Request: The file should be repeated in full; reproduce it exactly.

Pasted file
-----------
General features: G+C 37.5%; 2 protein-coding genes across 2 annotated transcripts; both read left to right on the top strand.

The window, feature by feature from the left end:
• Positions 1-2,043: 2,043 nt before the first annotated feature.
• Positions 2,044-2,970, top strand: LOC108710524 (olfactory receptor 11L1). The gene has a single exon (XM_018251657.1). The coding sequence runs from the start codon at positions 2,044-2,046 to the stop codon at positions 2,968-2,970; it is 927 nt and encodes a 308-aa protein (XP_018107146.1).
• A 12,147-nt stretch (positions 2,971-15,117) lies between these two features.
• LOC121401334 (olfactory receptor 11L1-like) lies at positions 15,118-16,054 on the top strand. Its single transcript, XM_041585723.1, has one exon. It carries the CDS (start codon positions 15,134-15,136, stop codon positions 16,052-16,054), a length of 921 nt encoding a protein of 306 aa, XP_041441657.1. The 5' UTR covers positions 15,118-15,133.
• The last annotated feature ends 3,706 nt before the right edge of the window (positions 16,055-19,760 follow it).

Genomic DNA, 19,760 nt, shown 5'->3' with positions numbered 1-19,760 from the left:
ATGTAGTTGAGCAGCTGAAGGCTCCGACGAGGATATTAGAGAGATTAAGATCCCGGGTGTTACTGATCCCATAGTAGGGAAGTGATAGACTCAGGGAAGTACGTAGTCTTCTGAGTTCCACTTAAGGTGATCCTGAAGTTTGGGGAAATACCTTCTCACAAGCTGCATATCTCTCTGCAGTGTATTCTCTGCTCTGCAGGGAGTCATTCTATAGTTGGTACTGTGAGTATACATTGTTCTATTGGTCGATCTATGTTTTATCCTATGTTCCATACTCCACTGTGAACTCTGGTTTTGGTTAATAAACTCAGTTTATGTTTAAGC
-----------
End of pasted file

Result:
General features: G+C 37.5%; 2 protein-coding genes across 2 annotated transcripts; both read left to right on the top strand.

The window, feature by feature from the left end:
• Positions 1-2,043: 2,043 nt before the first annotated feature.
• Positions 2,044-2,970, top strand: LOC108710524 (olfactory receptor 11L1). The gene has a single exon (XM_018251657.1). The coding sequence runs from the start codon at positions 2,044-2,046 to the stop codon at positions 2,968-2,970; it is 927 nt and encodes a 308-aa protein (XP_018107146.1).
• A 12,147-nt stretch (positions 2,971-15,117) lies between these two features.
• LOC121401334 (olfactory receptor 11L1-like) lies at positions 15,118-16,054 on the top strand. Its single transcript, XM_041585723.1, has one exon. It carries the CDS (start codon positions 15,134-15,136, stop codon positions 16,052-16,054), a length of 921 nt encoding a protein of 306 aa, XP_041441657.1. The 5' UTR covers positions 15,118-15,133.
• The last annotated feature ends 3,706 nt before the right edge of the window (positions 16,055-19,760 follow it).

Genomic DNA, 19,760 nt, shown 5'->3' with positions numbered 1-19,760 from the left:
ATGTAGTTGAGCAGCTGAAGGCTCCGACGAGGATATTAGAGAGATTAAGATCCCGGGTGTTACTGATCCCATAGTAGGGAAGTGATAGACTCAGGGAAGTACGTAGTCTTCTGAGTTCCACTTAAGGTGATCCTGAAGTTTGGGGAAATACCTTCTCACAAGCTGCATATCTCTCTGCAGTGTATTCTCTGCTCTGCAGGGAGTCATTCTATAGTTGGTACTGTGAGTATACATTGTTCTATTGGTCGATCTATGTTTTATCCTATGTTCCATACTCCACTGTGAACTCTGGTTTTGGTTAATAAACTCAGTTTATGTTTAAGC